Listening to music together with others has many social benefits, including creating and strengthening interpersonal bonds. It has previously been shown that enjoying music in a group setting has an impact on social relationships, and that synchronizing with other group members to a beat influences how people behave to individuals both within and outside of the group. Similarly, the sharing of emotions has many social benefits as well: it helps us create and sustain relationships with others and to cement social bonds within a group, and it intensifies the potential for emotional responses. A question that still remains is whether sharing emotional and musical experiences with others might be a particularly powerful form of social bonding, and what the outcome of such an interaction might be.
In this study, published in Frontiers in Psychology, the researchers wanted to investigate the self-reported effects on mood that comes with listening to sad music in group settings, and how mood is influenced by rumination (a maladaptive focus on negative thoughts), depression, and coping style. To do so, they recruited 697 participants who completed an online survey about "their ways of using music, types of musical engagement and the effect of music listening." The participants also completed a number of additional questionnaires, which helped the researchers determine factors such as: the presence of symptoms of depression, anxiety and stress; general tendencies towards depression; coping styles, i.e. tendencies towards rumination or reflection (i.e. healthier tendencies to self-reflection); musical engagement as a measurement of wellbeing; as well as questionnaires addressing a variety of aspects of music listening, both alone and in a group. The results reveal two distinct behavioral patterns related to group music listening:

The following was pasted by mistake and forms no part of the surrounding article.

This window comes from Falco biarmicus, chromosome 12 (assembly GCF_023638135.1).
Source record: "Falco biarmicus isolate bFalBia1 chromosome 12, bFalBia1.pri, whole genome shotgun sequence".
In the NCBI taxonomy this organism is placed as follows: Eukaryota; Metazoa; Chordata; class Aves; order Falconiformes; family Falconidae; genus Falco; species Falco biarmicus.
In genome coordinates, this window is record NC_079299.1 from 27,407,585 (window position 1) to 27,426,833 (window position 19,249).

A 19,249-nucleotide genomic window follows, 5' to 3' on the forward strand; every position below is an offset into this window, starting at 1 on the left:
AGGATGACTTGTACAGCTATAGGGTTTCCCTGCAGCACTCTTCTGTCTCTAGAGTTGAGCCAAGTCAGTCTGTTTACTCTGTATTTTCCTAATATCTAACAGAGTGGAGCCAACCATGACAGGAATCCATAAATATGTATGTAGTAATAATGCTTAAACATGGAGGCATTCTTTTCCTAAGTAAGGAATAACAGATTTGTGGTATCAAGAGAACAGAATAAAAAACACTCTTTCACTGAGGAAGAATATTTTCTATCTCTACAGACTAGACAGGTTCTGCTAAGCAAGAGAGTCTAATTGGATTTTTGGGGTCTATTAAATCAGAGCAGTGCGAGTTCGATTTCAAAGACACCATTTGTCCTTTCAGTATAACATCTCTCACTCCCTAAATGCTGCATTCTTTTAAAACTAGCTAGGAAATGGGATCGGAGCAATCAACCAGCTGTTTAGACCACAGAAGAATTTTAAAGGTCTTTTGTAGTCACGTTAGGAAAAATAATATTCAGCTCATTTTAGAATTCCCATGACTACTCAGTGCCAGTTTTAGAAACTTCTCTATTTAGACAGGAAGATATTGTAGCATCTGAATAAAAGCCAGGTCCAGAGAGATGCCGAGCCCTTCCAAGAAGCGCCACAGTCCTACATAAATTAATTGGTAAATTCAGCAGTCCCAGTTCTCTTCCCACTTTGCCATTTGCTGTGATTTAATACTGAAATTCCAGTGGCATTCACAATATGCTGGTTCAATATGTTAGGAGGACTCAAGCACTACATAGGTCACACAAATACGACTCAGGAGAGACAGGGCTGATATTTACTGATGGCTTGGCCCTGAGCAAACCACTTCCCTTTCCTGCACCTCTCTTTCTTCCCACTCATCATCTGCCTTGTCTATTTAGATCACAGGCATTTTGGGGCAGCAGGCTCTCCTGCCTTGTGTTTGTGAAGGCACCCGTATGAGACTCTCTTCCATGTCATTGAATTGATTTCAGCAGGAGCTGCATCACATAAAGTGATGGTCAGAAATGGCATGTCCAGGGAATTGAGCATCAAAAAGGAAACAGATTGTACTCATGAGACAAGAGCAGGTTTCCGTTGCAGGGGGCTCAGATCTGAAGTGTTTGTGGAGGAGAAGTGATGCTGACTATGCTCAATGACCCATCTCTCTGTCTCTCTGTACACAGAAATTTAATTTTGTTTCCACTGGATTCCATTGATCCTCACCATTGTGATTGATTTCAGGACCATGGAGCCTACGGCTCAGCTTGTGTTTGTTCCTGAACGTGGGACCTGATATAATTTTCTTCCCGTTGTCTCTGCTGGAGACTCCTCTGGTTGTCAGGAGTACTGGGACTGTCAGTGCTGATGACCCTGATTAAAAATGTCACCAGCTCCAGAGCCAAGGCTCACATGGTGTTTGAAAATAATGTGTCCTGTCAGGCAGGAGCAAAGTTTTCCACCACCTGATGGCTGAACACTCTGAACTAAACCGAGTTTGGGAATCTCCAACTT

1. Listening to sad music and talking about sad things tended to make people feel more depressed after listening to music. This kind of group rumination was more common in younger people, and likely reflects relative importance of both music and social relationships to younger people.
2. Listening to inspiring music in a group and engaging in discussions about music and life is a more positive interaction that makes people feel good.
These results provide some clues as to how people with depression use music, and why. "Behaviors relating to music use fall into distinct patterns, reflecting either healthy or unhealthy thought processes," says Dr Sandra Garrido (corresponding author). "These results reveal important information about how people with depression use music." The results shine a light on how music can facilitate the sharing of negative emotions, and show that the outcome is related to the coping styles and thinking patterns used in each setting, meaning that people with generally maladaptive coping styles are more likely to experience negative outcomes from group rumination of music.
The results also show that young people may be especially vulnerable to the impacts of group rumination with music. "While young people with tendencies to depression who are a part of social groups may be perceived as receiving valuable social support, our results here suggest that the positive impacts of such group interactions depend on the types of processes that are taking place in the group," explains Dr Garrido. "Susceptible individuals with a predilection for rumination may be most likely to suffer negative outcomes from group rumination, with social feedback deepening and exacerbating negative thoughts and feelings. However, group interactions that provide social support or opportunities for processing of emotions in a constructive way have a much higher likelihood of being positive."
These findings partially help clarifying under what conditions social interaction around music provide social benefits, and when it might instead amplify negative emotions. This opens up for further research to create a more detailed picture of how group interaction dynamics influence the outcome.